Bass anglers in the Great White North can’t wait to get on the water once the ice melts. With water temperatures still ice cold, where do you start looking? It depends on the body of water. The vast expanses of the Great Lakes are slow to warm.
Smallies could still be in their deep winter haunts when you first get on the water, or they could be inching towards where they will spawn in a month or two and stop to forage somewhere in between. Bass in large rivers may migrate far downstream from where they’ll spend the warmer months in slow-moving holes in the river's lower portion. Smallies in natural lakes and reservoirs could still be in deep water and winter haunts. Or not.
Smallmouths will be headed to the shallows on larger natural lakes and reservoirs to find warmer temperatures and forage when things start to warm up in April. At what point they are in the transition is the million-dollar question. The best you can do is play the wind and hope it stacks warmer surface water against the shoreline. A south blow and bright sunshine can quickly warm the shallows of a south-facing shoreline and beckon to frostbitten bass. The idea is to start shallow, but if you don’t find what you’re looking for, don’t be afraid to go to where you last fished in the fall.
Just how strong sunshine can be was illustrated on a trip my son Matt and I made with guide Dave Rose a few years ago. We were targeting bass on some northern Michigan lakes in late spring. This part of Michigan has dozens of clear lakes with excellent habitat for smallies and are known for producing big catches.
We got on the water fairly early and headed to one of Rose’s favorite smallmouth waters. After several hours of fishing produced only one small walleye, we loaded to boat up and headed to another lake a short distance away. We continued to probe rocky structure, drop-offs, and main lake points that you knew had to hold bass. It was mid-afternoon, and we were still drawing a blank.
Rose pointed the boat toward shore, reasoning that they might be shallow if the bass weren’t deep. There wasn’t any real reason for the bass to be there. The water was crystal clear on the flats with shallow, barren, undulating sand for 200 yards to the shoreline with only the occasional log for cover. However, the temperature gauge slowly inched up to 56 degrees, two degrees warmer than anywhere else we’d fished that day. The dark logs likely absorbed even more heat from the spring sunshine.
Rose moved us along with his trolling motor as we cast to the visible logs. I could make out a shadow near one of the logs, thinking I might be hallucinating. I cast my tube jig towards the log, and the “shadow” zoomed over and ate it. We caught a dozen bass before we quit by working the warmer flats and looking for isolated logs and cruising smallies. Water temperature is critical anytime you’re searching for spring smallmouths. The warmer, the better until the spawn is done.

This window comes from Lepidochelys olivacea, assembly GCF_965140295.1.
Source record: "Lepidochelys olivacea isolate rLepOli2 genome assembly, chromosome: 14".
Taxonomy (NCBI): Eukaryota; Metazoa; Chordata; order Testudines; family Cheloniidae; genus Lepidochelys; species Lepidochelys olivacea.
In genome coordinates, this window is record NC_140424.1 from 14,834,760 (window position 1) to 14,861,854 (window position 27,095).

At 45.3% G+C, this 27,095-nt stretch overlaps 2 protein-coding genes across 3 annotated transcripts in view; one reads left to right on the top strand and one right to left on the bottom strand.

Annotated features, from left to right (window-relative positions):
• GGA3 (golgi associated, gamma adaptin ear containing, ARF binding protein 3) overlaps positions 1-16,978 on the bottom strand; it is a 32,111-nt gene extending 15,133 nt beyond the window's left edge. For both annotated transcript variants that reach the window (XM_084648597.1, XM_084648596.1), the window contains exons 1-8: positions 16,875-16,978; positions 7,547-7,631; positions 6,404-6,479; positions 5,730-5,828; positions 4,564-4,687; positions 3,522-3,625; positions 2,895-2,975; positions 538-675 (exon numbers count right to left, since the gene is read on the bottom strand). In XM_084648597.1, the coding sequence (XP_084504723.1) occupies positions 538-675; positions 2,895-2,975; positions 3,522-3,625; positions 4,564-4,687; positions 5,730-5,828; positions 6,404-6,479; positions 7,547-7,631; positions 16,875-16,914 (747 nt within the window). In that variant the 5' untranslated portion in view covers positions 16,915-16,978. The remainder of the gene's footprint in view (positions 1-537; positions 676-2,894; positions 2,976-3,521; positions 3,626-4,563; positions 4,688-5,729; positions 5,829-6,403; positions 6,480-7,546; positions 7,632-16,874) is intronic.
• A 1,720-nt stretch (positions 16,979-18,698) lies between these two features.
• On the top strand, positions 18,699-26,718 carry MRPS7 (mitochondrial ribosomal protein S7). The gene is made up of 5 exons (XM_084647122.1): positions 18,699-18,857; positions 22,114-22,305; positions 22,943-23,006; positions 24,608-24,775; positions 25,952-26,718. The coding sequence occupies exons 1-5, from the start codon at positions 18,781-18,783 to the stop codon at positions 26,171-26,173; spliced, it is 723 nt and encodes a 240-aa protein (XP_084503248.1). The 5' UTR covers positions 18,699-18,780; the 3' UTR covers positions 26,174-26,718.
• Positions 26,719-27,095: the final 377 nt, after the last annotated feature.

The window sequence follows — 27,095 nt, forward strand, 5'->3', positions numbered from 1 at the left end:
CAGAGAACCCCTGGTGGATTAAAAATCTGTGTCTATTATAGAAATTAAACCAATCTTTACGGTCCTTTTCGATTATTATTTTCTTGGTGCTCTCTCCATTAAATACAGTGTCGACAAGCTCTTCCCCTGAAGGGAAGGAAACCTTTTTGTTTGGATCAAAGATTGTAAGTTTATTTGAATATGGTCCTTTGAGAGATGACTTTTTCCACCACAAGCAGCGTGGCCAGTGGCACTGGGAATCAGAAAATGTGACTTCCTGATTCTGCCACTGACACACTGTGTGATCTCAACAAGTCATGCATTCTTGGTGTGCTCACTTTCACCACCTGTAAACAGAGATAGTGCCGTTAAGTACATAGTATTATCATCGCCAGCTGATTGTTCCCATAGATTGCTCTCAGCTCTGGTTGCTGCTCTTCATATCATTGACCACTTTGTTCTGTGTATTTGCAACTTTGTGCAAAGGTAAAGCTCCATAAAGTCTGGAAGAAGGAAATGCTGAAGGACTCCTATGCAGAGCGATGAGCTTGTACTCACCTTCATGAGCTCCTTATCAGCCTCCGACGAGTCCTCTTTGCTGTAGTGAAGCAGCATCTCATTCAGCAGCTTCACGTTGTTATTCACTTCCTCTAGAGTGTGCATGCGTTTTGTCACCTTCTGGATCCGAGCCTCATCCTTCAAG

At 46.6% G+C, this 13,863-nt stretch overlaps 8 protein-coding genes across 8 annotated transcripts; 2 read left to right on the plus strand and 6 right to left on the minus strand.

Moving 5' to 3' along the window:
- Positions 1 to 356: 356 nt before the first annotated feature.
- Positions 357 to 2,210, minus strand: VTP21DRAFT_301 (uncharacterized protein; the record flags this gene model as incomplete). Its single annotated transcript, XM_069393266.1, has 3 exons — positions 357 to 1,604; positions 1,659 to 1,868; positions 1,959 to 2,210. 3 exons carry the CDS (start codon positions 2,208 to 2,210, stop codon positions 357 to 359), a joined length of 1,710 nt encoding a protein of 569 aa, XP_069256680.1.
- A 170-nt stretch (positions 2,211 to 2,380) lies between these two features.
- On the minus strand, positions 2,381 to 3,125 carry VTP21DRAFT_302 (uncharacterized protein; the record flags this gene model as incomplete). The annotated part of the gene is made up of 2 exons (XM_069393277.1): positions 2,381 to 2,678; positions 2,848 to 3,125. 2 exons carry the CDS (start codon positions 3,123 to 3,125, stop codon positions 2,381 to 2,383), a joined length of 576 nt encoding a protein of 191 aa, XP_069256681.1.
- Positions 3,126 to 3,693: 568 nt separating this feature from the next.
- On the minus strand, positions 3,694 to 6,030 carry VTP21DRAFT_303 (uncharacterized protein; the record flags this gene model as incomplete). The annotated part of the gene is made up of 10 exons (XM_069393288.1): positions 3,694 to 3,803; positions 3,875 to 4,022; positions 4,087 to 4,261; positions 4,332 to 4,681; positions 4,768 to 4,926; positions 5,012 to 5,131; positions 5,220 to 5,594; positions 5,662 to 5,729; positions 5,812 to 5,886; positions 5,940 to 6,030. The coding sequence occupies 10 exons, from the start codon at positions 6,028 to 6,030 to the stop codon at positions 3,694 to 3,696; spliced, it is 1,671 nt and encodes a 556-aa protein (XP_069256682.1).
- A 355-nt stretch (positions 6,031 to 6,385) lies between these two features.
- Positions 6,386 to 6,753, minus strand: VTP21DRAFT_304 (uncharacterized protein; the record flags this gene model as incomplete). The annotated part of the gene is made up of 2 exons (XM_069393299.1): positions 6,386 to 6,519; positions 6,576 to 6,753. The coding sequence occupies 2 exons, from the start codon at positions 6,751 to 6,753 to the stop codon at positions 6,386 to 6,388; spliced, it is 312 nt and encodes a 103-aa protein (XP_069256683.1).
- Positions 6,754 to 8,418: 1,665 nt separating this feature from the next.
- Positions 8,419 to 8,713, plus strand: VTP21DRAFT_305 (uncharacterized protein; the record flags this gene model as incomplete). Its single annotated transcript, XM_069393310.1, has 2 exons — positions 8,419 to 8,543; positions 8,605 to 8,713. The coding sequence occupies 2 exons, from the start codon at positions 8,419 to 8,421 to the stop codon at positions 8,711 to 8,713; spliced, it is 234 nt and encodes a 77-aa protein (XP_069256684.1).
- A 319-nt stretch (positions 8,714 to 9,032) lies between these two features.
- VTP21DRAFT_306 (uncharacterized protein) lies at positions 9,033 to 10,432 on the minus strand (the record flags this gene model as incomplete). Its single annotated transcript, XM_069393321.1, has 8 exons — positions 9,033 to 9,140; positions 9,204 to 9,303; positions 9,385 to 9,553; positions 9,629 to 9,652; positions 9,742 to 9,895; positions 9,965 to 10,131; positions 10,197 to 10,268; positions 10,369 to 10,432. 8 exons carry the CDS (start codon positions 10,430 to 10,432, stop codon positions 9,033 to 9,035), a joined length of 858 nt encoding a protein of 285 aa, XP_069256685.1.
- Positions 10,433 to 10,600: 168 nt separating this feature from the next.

Intense spring sunshine can quickly warm shallow water, and wind can amplify the results. Warm water is less dense than cold water and is more easily moved. South–facing bays are the place to begin your search on any lake, especially if you’ve had several days of sunshine and strong south winds. Warm surface water will pile up in the bays attracting both bass and baitfish.
Crayfish will venture out of hiding too to forage in the tepid water. The scenario is even better if spawning habitat can be found a short distance away. A strong north wind will undo everything. The warm water will be pushing out deep, and cold water will replace it. The best thing to do then is to head deeper to the first drop-off and structure and slow down your presentation. The once aggressive bass will now be tight-lipped.
Smallmouths in moving water are not above traveling to find the right conditions. Smallmouth are more migratory than many people think. Studies done at Waugoshance Point in Michigan showed that some bass migrated over 90 miles to find suitable habitat. Bass in rivers will migrate downstream to find slow, deep pools where they can spend the cold months in a state of winter inactivity. The ideal habitat has boulders, ledges, and rocks where bass can get out of the current. Habitat like this is ideal for winter quarters but is not suitable for spawning, so as spring approaches, bass move upstream to find small rocks, cobble, and gravel where they can spawn successfully.
In between, bass put on the feedbag. Smallies gulp anything they can catch on their upstream migration to build up energy for the spawn. Anglers can take advantage of this heightened activity level if they can locate where the bass are in their journey. Sometimes it takes some searching. If the water is high, bass will hug the edges taking the path of least resistance. Often, anglers who target smaller streams for bass will have poor luck early in the season. That’s because the bass aren’t there! It’s no coincidence that stream fishing for smallmouths is best during the summer heat. Often that’s when the bass have finally made it back to their summer habitat after spending the cold months downstream in deeper pools.
I learned about the effects of wind and catching fish on the Great Lakes, being a charter boat captain for 25 years. Although I was chasing trout and salmon then, the effects of wind and how it determines fish location on the Great Lakes are no different for smallmouth bass.
The on-shore wind will cause warmer surface water to stack up on the windward sides of points, islands, and shoals and in shallow bays. The key is the temperature difference. It might be the change between 38 and 42 degrees or 48 and 52, but the difference is what attracts cold-blooded fish. If the wind is sustained for several days, the temperature change will be even more significant, and the fishing is likely to be surreal. In spring, you need to rely on your temperature gauge as your depth finder, especially on the Great Lakes.